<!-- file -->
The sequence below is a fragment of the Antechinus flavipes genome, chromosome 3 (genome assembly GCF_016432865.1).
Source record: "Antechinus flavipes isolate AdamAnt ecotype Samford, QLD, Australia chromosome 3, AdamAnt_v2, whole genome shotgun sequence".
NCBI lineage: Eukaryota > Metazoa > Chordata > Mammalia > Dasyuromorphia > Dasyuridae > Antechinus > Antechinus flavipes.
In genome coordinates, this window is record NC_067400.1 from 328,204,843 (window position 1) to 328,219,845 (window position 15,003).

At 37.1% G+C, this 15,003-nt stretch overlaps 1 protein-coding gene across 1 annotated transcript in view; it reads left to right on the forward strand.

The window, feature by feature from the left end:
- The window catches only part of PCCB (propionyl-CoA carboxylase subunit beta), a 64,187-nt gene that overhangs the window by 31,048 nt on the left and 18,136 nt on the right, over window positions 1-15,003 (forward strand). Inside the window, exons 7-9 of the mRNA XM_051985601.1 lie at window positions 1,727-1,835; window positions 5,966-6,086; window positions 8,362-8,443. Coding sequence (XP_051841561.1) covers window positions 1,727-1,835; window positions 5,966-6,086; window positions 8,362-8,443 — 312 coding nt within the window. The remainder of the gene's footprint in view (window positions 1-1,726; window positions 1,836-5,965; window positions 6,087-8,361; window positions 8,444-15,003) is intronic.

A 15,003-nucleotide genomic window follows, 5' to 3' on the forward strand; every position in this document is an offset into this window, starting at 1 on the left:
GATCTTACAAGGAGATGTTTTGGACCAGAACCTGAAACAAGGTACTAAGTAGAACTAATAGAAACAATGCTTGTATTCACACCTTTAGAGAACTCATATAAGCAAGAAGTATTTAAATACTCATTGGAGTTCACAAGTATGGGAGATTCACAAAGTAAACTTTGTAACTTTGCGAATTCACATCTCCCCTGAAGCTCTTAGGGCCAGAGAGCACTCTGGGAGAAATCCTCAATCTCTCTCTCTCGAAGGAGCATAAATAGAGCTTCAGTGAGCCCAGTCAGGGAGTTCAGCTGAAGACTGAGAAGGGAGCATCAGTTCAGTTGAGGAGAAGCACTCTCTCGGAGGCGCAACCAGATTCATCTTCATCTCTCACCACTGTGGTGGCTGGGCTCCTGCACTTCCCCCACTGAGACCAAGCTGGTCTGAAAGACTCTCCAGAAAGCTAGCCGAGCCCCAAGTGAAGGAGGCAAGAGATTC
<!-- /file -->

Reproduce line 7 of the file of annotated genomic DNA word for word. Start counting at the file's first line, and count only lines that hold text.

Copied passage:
- The window catches only part of PCCB (propionyl-CoA carboxylase subunit beta), a 64,187-nt gene that overhangs the window by 31,048 nt on the left and 18,136 nt on the right, over window positions 1-15,003 (forward strand). Inside the window, exons 7-9 of the mRNA XM_051985601.1 lie at window positions 1,727-1,835; window positions 5,966-6,086; window positions 8,362-8,443. Coding sequence (XP_051841561.1) covers window positions 1,727-1,835; window positions 5,966-6,086; window positions 8,362-8,443 — 312 coding nt within the window. The remainder of the gene's footprint in view (window positions 1-1,726; window positions 1,836-5,965; window positions 6,087-8,361; window positions 8,444-15,003) is intronic.